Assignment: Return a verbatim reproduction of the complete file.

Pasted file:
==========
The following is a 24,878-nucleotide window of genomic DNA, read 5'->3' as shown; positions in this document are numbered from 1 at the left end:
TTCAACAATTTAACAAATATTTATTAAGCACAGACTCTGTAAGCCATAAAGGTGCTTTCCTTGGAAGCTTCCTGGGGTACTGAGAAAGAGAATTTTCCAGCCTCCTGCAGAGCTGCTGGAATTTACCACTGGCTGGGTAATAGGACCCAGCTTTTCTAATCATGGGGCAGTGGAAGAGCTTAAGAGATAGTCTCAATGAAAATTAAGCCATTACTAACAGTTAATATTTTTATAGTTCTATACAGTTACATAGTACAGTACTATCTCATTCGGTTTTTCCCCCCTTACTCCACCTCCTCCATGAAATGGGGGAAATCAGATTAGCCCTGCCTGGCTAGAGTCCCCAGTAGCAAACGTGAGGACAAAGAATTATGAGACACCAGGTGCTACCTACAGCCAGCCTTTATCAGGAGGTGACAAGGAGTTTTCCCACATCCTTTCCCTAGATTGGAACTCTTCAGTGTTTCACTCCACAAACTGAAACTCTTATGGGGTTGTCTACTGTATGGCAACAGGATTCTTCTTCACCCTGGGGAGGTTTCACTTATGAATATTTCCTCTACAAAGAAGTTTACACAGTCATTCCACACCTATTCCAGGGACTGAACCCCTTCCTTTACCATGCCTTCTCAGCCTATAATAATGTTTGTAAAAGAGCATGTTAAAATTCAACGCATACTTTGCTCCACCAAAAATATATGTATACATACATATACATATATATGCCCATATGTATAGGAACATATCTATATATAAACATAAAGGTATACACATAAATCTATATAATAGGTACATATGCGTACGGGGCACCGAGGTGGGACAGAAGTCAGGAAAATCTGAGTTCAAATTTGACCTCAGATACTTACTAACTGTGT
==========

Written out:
The following is a 24,878-nucleotide window of genomic DNA, read 5'->3' as shown; positions in this document are numbered from 1 at the left end:
TTCAACAATTTAACAAATATTTATTAAGCACAGACTCTGTAAGCCATAAAGGTGCTTTCCTTGGAAGCTTCCTGGGGTACTGAGAAAGAGAATTTTCCAGCCTCCTGCAGAGCTGCTGGAATTTACCACTGGCTGGGTAATAGGACCCAGCTTTTCTAATCATGGGGCAGTGGAAGAGCTTAAGAGATAGTCTCAATGAAAATTAAGCCATTACTAACAGTTAATATTTTTATAGTTCTATACAGTTACATAGTACAGTACTATCTCATTCGGTTTTTCCCCCCTTACTCCACCTCCTCCATGAAATGGGGGAAATCAGATTAGCCCTGCCTGGCTAGAGTCCCCAGTAGCAAACGTGAGGACAAAGAATTATGAGACACCAGGTGCTACCTACAGCCAGCCTTTATCAGGAGGTGACAAGGAGTTTTCCCACATCCTTTCCCTAGATTGGAACTCTTCAGTGTTTCACTCCACAAACTGAAACTCTTATGGGGTTGTCTACTGTATGGCAACAGGATTCTTCTTCACCCTGGGGAGGTTTCACTTATGAATATTTCCTCTACAAAGAAGTTTACACAGTCATTCCACACCTATTCCAGGGACTGAACCCCTTCCTTTACCATGCCTTCTCAGCCTATAATAATGTTTGTAAAAGAGCATGTTAAAATTCAACGCATACTTTGCTCCACCAAAAATATATGTATACATACATATACATATATATGCCCATATGTATAGGAACATATCTATATATAAACATAAAGGTATACACATAAATCTATATAATAGGTACATATGCGTACGGGGCACCGAGGTGGGACAGAAGTCAGGAAAATCTGAGTTCAAATTTGACCTCAGATACTTACTAACTGTGT